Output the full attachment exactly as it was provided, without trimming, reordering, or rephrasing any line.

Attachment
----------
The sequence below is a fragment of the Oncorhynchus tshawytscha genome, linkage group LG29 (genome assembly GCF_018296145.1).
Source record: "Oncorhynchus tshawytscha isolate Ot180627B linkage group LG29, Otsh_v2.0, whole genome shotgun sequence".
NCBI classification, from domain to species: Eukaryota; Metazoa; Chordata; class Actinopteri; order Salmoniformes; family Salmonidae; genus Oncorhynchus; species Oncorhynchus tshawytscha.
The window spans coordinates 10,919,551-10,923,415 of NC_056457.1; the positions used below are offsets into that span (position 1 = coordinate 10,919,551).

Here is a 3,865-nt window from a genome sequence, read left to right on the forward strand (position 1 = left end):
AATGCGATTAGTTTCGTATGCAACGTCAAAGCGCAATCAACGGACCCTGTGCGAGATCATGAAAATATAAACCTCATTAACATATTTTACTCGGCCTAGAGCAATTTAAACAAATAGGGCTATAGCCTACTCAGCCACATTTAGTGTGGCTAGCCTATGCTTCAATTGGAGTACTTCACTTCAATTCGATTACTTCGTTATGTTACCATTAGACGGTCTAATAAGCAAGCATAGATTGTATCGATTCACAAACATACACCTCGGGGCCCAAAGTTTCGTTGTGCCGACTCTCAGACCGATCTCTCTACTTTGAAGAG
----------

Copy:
The sequence below is a fragment of the Oncorhynchus tshawytscha genome, linkage group LG29 (genome assembly GCF_018296145.1).
Source record: "Oncorhynchus tshawytscha isolate Ot180627B linkage group LG29, Otsh_v2.0, whole genome shotgun sequence".
NCBI classification, from domain to species: Eukaryota; Metazoa; Chordata; class Actinopteri; order Salmoniformes; family Salmonidae; genus Oncorhynchus; species Oncorhynchus tshawytscha.
The window spans coordinates 10,919,551-10,923,415 of NC_056457.1; the positions used below are offsets into that span (position 1 = coordinate 10,919,551).

Here is a 3,865-nt window from a genome sequence, read left to right on the forward strand (position 1 = left end):
AATGCGATTAGTTTCGTATGCAACGTCAAAGCGCAATCAACGGACCCTGTGCGAGATCATGAAAATATAAACCTCATTAACATATTTTACTCGGCCTAGAGCAATTTAAACAAATAGGGCTATAGCCTACTCAGCCACATTTAGTGTGGCTAGCCTATGCTTCAATTGGAGTACTTCACTTCAATTCGATTACTTCGTTATGTTACCATTAGACGGTCTAATAAGCAAGCATAGATTGTATCGATTCACAAACATACACCTCGGGGCCCAAAGTTTCGTTGTGCCGACTCTCAGACCGATCTCTCTACTTTGAAGAG